World photovoltaics market on growth course

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Following a consolidation phase in the photovoltaics industry over the last two years, the international market looks poised to continue expanding.

Current forecasts estimate a growth of at least 18% in 2014, with Asian markets expected to be the main driving force behind this development, followed by North and South America. However, the industry is also predicting a future boom in the Middle East, South Africa and Turkey, putting new regions on the future PV map alongside established markets. Newcomers benefit from the expertise and experiences collected by the European industry over recent years,ranging from intelligent grid integration, monitoring and maintenance of the installed capacity to the increasing level of storage of surplus solar power. Now, Europe is also leading the way in new business models for photovoltaics. As the most international platform for the world’s PV industry, Intersolar Europe 2014 promotes exchange between market participants and connects people from all four corners of the globe.

Despite working with different scenarios, market research companies and analysts are almost completely in agreement about market developments. NPD Solarbuzz, Santa Clara, USA, estimates a global photovoltaic demand of 45–55 gigawatts (GW) in 2014, which would mean a growth of 29% or more. However, even more conservative forecasts of 41 GW, as predicted by IHS Inc., Eaglewood, USA, point towards a growth of 18% from 2013. International photovoltaics markets are often driven by solar power feed-in tariffs, which are based on the German EEG (Renewable Energy Sources Act) and have now been introduced in over 60 countries worldwide.

International market incentive programs modeled on the German EEG

Different German market incentive programs are not only limited to using the solar power feed-in tariff as the basis for investment security; most importantly, they ensure a structural shift towards renewable energies, resulting in an increased share of renewable power in the grids. In many cases, they also regulate the amount of power transferred by providing clear instructions on grid integration. Many countries link this to a shift in focus in the energy supply – moving away from nuclear and fossil fuels and towards solar power. Many also see photovoltaics as a financially attractive alternative, especially due to the extremely high subsidies that conventional energy sources frequently enjoy.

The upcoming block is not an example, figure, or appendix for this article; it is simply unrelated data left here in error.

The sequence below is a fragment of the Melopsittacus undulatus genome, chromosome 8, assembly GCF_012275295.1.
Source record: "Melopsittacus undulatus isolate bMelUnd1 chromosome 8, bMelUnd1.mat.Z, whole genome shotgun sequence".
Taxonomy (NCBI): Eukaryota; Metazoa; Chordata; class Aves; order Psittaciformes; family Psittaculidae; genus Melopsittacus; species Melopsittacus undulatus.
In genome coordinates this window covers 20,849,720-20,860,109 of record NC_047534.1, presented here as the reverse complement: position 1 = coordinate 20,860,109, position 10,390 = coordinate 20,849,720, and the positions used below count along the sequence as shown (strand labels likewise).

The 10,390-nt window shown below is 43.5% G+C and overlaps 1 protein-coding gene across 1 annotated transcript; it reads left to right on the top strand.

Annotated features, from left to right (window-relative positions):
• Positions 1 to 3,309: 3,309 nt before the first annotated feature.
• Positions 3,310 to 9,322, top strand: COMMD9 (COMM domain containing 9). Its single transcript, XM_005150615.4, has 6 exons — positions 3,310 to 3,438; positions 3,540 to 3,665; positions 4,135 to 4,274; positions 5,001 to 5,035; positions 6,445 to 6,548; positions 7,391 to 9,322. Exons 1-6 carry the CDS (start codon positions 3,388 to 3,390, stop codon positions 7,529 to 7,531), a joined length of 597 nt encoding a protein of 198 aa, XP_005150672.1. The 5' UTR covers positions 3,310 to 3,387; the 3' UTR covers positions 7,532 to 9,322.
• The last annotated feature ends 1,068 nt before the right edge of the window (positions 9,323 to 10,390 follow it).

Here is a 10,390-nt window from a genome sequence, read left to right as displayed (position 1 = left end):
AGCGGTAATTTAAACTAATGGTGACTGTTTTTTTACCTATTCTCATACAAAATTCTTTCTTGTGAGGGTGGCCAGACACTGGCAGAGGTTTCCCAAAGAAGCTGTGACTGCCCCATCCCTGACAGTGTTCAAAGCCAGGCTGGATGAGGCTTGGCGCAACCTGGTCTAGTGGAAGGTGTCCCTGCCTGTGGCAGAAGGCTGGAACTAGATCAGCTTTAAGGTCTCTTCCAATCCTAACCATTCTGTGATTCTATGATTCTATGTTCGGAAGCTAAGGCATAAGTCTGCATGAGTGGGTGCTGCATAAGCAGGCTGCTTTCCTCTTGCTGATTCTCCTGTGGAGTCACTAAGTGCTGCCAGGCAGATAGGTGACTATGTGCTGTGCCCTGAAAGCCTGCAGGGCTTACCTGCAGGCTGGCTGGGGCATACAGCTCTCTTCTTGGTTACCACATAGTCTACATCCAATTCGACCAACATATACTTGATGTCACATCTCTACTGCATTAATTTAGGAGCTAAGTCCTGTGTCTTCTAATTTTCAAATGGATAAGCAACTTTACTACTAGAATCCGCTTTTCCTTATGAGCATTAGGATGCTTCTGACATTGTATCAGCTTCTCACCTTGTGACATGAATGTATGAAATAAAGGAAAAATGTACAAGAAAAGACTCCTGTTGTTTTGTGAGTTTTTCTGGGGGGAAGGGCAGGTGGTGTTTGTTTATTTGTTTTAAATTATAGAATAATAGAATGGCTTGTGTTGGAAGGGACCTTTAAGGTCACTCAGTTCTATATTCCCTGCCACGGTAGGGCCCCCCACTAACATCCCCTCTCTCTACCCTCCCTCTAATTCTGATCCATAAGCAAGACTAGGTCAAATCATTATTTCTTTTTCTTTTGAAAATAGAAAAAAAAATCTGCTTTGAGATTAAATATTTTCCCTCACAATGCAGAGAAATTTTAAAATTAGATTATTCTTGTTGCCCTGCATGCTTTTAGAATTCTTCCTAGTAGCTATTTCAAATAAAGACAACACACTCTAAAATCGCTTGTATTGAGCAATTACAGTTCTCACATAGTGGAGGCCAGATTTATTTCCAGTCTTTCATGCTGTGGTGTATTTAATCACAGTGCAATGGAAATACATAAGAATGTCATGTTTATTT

Markets in sunny countries are undergoing dynamic development

Large-scale PV plants provide an interesting alternative for governments all over the world when it comes to national tenders for new power plant capacities or power purchase agreements. Even now, renewable energy often puts less strain on state budgets than the costs generated by conventional power production. In particular, this can be seen in new PV markets in countries with high solar irradiation and rapidly growing electricity demands, such as Saudi Arabia, Chile and South Africa.

In addition to positive international development, the European market has also consolidated its position following reductions in installation costs in particular. Even without a feed-in tariff, solar power is already competitive in many European countries. Europe will therefore remain one of the most important regions for photovoltaics as the expected addition of 10 GW in 2013 corresponds to a share of 25% of the entire world market. Solarbuzz predicts the European photovoltaics market to stabilize at around 2.5 GW of new capacity per quarter in the first half of 2014, and then start to gather speed in the second half of the year. Germany, Great Britain, Italy and France in particular will be the driving forces for getting the industry back on its feet.

Intersolar Europe – platform for international exchange

In the future, many young markets will face new challenges posed by developing business models for marketing solar power, photovoltaic products and systems. In these areas, as well as in grid integration and energy storage, many of these countries can benefit from the lessons learned in Europe over the past decade. In 2013, Intersolar Europe welcomed 50,000 visitors from more than 150 countries and 1,330 exhibitors from 47 countries. In 2014, the world’s largest exhibition for the solar industry will also provide a prime international industry meeting point. Under the motto Connecting Solar Business, Intersolar Europe brings people together – both at the exhibition and at the accompanying Intersolar Europe Conference taking place from June 2–5, 2014.

Source: Intersolar Europe

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